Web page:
Cinema/TV, Film Notes

FrightFest review – Honeydew

My notes on Honeydew

More nasty business in the barn, and yet another warning to city types not to set foot off concrete.  This has an outstanding music score by John Mehrmann, some full-strength mad Ma Kettle energy from Barbara Kingsley as the folksy matriarch of a demented menage, and a quease-inducing, greenish widescreen look going for it – but it’s 106 long minutes of misery with very little suspense, and doesn’t really do anything particularly fresh.  In this year’s FrightFest line-up, it’s a much stronger movie than the schlocky Butchers, but it still feels like a bad time most folks won’t be too enthusiastic about suffering though (the biggest downer in this field in recent years was The Farm, though).

Rylie (Malin Barr), a horticulturalist, and her boyfriend Sam (Sawyer Spielberg), a resting actor, venture into the backwoods to study the long-term effects of a crop disease on the local economy … and ignore all the usual omens, which brings them after a car breakdown to the homestead of Karen (Kingsley), a daffy eccentric who offers all sorts of homecooked delights – Sam has had a cholesterol scare, and is on a very strict diet but can’t control his cravings – while waffling about the help she’s called for, which we know won’t be coming, and trying to pass off bandaged, drooling lump Gunni (Jamie Bradley) as a member of the family who’s suffered an accident with agricultural machinery.  The mid-section has some hallucinatory sequences, prompted by some lysergic grain rot, but then we’re into the same old chained-up-and-abused-and-lectured business with a side order of warmed-over Farmer Vincent’s fritters.  And it’s a long, long haul of characters literally being spoonfed despair before the fade-out.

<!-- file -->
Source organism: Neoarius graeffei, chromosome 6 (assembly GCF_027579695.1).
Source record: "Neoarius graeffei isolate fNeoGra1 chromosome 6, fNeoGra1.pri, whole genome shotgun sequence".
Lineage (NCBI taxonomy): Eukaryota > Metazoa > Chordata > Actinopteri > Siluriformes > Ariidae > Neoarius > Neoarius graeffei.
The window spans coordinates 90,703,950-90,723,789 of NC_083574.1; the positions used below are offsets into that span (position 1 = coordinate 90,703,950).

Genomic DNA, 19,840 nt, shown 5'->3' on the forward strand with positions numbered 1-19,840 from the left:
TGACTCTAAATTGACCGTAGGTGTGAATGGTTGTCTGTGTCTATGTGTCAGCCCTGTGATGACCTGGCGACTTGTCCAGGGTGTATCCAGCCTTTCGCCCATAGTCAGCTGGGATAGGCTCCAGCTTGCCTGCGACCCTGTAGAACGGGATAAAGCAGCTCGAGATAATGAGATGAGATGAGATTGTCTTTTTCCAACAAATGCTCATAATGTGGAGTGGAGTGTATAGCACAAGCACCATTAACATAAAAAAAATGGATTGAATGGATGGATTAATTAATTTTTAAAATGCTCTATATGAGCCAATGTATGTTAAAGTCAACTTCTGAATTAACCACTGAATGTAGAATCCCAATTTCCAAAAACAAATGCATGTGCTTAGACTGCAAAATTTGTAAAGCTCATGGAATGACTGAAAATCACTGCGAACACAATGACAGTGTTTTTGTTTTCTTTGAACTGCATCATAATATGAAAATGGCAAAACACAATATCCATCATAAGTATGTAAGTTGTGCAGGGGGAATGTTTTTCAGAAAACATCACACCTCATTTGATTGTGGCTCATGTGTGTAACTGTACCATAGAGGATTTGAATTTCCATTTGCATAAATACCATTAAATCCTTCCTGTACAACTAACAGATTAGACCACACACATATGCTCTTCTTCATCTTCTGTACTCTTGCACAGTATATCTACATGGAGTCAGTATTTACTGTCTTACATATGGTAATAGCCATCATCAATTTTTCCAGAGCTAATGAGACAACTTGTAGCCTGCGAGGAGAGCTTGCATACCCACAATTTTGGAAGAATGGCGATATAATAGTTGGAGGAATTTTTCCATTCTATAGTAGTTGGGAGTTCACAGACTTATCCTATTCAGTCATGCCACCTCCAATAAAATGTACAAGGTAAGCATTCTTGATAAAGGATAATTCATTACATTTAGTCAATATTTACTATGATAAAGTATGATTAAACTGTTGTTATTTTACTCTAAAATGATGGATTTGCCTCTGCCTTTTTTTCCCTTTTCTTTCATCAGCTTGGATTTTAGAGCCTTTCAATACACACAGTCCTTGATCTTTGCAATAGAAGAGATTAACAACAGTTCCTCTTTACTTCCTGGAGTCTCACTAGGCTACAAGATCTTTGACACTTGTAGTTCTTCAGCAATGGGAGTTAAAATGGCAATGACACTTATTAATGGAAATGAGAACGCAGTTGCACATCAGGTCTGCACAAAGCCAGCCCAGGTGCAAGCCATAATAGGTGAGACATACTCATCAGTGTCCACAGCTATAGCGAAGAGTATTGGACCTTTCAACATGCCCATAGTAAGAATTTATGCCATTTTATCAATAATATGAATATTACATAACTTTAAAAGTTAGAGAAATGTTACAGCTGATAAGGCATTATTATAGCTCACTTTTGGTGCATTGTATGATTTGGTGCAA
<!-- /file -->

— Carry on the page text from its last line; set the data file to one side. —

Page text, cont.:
Someone needs to sign Mehrmann up quickly for a film worthy of his talents – his work here really is extraordinary.  Directed by Devereux Milburn, who co-wrote with Dan Kennedy.



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